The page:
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Two Right-To-Work Cases to Watch

Updated: Apr 13

Two right-to-work cases in federal court deserve your attention. In Arkansas, bus drivers employed by the Pulaski County Special School District (PCSSD) recently filed a federal suit against the school district and a local union for violating their rights. The bus drivers are receiving free legal assistance from National Right to Work Foundation staff attorneys.

The school bus drivers have officially notified the Pulaski Association of Support Staff (PASS) union about their right to opt out of union membership — which would let them stop paying union dues and fees. PASS union officials denied the bus drivers’ requests to resign from the union, claiming that the drivers can only resign their union membership during a 15-day “window period” in July.

The Pulaski County Special School District continues to deduct (and the union hierarchy continues to collect) union dues from the bus drivers’ paychecks, according to the National Right to Work Foundation. The bus drivers filed the suit in federal court, seeking to stop union dues deductions from their paychecks and a refund of all illegally-seized union dues. According to the National Right to Work Foundation, workers have the unconditional right under the federal Constitution to refrain from union membership at any time. Under Arkansas’s right-to-work law, non-member workers can refrain from paying union dues and fees. Mark Mix, President of the National Right to Work Foundation, said:

No worker should be forced to jump through hoops to exercise their rights to refrain from union membership and dues payments.This case underscores just how even in a long-time Right to Work state like Arkansas, we must be vigilant to ensure that union officials don’t create illegal barriers to workers exercising their right to work without being forced to pay union dues or be fired.

Twenty-four states have right-to-work protections for employees, according to the National Right to Work Foundation. Another case that may weaken the power of public sector unions is Harris v. Quinn, which is currently before the U.S. Supreme Court. An opinion on the case is expected within the month. According to SCOTUS blog, the Supreme Court must decide whether a state can compel personal care providers into unions like AFSCME and SEIU. Jennifer Parrish, the head of the Coalition of Union Free Providers, said of the case:

Any ruling would impact every state in the country. There’s a few ways the court could rule in favor of the plaintiffs. They could issue a narrow ruling saying this scheme of collectivizing groups of citizens who accept government dollars, and reclassifying them as state employees in name only with the sole purpose of making them subject to collective bargains, is unconstitutional. This alone would be a significant blow to organized labor, because this scheme has become quite lucrative for them. In this lawsuit, the plaintiffs have also asked the court to throw out their ruling from the late 1970’s: Abood v. Detroit Board of Education. This is the case that established the public sector unions’ right to collect “fair share” fees from non-members. If the court does overturn this ruling, it will essentially make every state in the country a right to work state in the public sector. Unions have become a political force unlike any other. Most organizations … if they mismanage funds or pursue policies their funders don’t support, they dry up and dissolve. Unions have the unique benefit of compelling unwilling employees to support their extreme political activities and lobbying through compulsory “fair share fees.” If the court upholds the Constitution and takes away their ability to collect a steady stream of dues from unwilling individuals, they will be forced to fund through voluntary contributions. Faux “movements” like Occupy Wall Street and the $15 minimum wage push were stacked with union-paid protesters and union-funded groups. Not only would a favorable ruling … restore First Amendment rights to employees who don’t want union representation, but it would also level the playing field politically by no longer allowing one side to compel people to financially support an agenda they disagree with.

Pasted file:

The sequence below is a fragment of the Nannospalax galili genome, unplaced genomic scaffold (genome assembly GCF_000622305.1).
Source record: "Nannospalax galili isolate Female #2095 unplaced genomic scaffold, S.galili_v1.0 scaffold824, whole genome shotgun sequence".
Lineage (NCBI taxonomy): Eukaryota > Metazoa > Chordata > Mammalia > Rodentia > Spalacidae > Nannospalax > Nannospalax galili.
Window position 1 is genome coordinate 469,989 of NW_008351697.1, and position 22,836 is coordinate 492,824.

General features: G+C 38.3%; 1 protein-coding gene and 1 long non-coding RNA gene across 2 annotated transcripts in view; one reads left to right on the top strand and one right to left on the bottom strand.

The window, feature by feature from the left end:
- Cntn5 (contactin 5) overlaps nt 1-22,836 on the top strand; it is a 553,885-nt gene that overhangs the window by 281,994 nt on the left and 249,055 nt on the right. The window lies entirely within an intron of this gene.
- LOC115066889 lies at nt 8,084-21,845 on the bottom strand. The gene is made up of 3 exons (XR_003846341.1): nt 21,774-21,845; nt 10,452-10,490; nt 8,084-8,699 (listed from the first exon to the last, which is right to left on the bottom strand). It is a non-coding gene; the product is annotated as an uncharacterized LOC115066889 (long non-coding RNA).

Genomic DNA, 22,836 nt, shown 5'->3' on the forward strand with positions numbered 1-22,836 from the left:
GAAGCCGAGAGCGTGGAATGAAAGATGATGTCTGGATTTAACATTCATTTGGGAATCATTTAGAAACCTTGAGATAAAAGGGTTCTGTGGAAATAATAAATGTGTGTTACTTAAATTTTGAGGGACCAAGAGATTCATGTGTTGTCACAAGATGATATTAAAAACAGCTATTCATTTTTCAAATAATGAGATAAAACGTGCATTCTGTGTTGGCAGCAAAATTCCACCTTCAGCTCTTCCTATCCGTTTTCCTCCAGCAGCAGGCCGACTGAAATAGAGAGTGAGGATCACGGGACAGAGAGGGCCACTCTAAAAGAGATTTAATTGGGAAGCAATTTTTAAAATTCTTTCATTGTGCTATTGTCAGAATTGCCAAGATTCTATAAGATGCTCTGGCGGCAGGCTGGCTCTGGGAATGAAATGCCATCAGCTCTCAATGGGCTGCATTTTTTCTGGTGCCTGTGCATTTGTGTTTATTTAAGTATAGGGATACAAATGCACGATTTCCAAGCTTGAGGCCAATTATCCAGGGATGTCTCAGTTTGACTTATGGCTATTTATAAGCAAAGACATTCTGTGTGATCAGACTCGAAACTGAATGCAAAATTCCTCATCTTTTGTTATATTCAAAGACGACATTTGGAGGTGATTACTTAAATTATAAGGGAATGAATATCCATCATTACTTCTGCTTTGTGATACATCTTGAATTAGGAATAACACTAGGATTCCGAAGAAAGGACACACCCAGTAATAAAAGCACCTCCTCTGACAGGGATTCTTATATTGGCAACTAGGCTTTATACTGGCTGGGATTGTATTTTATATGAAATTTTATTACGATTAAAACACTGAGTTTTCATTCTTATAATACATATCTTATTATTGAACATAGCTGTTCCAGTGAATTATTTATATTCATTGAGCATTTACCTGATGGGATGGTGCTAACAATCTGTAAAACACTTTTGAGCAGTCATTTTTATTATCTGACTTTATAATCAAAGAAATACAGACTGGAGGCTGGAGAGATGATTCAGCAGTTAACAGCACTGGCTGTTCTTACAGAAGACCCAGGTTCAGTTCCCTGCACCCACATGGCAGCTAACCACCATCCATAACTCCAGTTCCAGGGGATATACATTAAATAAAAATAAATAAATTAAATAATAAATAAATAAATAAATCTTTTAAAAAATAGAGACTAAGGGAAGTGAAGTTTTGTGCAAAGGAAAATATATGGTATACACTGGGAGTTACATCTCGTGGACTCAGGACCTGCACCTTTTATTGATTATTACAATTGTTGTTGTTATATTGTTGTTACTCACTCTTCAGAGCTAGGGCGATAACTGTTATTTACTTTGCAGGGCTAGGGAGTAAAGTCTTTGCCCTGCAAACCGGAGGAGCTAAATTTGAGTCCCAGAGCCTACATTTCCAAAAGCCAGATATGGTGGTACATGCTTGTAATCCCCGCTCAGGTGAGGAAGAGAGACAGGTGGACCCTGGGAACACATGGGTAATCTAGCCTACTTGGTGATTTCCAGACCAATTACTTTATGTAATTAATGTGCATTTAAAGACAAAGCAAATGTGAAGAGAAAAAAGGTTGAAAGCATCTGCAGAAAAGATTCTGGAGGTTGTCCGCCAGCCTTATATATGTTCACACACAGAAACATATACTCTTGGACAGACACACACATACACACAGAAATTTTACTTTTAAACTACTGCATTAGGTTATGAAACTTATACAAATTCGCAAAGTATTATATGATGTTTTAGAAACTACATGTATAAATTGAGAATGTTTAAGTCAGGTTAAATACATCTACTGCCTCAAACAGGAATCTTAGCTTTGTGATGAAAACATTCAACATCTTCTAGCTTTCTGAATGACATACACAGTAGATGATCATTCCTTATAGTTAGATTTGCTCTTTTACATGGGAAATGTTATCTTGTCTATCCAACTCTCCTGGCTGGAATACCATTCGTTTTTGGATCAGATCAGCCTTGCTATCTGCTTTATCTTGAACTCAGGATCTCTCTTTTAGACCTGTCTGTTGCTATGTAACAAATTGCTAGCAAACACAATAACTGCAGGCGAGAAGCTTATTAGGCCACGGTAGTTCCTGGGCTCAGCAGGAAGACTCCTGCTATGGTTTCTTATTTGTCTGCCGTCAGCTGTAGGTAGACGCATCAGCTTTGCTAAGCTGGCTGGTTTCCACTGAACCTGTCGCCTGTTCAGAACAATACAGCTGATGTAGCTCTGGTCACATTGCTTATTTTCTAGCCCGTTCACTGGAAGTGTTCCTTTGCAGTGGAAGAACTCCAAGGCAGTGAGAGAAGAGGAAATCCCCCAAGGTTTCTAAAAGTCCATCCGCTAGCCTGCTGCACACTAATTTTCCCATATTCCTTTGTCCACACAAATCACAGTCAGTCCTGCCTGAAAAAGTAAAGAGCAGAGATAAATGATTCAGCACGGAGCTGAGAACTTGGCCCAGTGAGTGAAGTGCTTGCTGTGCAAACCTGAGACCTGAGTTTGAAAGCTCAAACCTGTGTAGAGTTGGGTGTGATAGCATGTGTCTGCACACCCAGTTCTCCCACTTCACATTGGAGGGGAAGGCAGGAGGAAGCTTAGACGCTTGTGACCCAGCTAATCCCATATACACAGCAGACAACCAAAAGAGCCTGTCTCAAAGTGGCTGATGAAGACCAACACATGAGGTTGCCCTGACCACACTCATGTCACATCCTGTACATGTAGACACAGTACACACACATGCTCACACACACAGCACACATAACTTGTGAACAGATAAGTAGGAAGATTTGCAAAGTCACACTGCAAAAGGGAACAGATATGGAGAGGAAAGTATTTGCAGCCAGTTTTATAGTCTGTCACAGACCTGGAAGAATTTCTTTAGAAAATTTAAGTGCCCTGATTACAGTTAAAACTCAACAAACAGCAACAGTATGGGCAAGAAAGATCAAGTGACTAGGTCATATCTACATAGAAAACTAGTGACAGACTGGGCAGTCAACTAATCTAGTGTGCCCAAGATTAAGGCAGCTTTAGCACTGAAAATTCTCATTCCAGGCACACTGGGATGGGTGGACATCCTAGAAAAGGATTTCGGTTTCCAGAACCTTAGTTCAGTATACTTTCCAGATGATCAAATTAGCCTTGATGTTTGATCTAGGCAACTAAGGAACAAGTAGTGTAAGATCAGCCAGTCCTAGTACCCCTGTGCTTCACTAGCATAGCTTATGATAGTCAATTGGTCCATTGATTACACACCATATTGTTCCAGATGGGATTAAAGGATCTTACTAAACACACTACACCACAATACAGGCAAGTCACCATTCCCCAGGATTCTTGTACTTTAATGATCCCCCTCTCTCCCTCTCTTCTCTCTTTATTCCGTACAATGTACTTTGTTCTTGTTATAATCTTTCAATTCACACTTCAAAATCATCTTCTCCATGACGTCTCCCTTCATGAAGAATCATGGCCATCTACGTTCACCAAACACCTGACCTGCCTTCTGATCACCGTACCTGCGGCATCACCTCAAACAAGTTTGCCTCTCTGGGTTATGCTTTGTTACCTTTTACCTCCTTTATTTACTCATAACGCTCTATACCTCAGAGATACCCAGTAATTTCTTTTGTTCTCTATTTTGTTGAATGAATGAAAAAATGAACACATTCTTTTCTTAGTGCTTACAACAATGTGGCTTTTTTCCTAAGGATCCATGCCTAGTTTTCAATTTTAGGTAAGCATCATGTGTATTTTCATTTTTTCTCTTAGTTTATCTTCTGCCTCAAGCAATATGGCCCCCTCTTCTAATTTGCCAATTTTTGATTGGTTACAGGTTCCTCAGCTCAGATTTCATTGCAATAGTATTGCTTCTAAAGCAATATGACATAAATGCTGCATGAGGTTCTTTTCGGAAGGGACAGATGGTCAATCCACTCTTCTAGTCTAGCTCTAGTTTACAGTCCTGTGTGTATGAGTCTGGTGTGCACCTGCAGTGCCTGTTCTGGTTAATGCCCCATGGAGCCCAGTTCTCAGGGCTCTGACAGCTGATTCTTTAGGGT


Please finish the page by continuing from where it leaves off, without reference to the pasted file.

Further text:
Parrish owns a small childcare business in Minnesota; she opposes forced unionization. If you don’t like the idea of having to pay dues to a union you don’t want to join, you’ll know who to root for in these cases.

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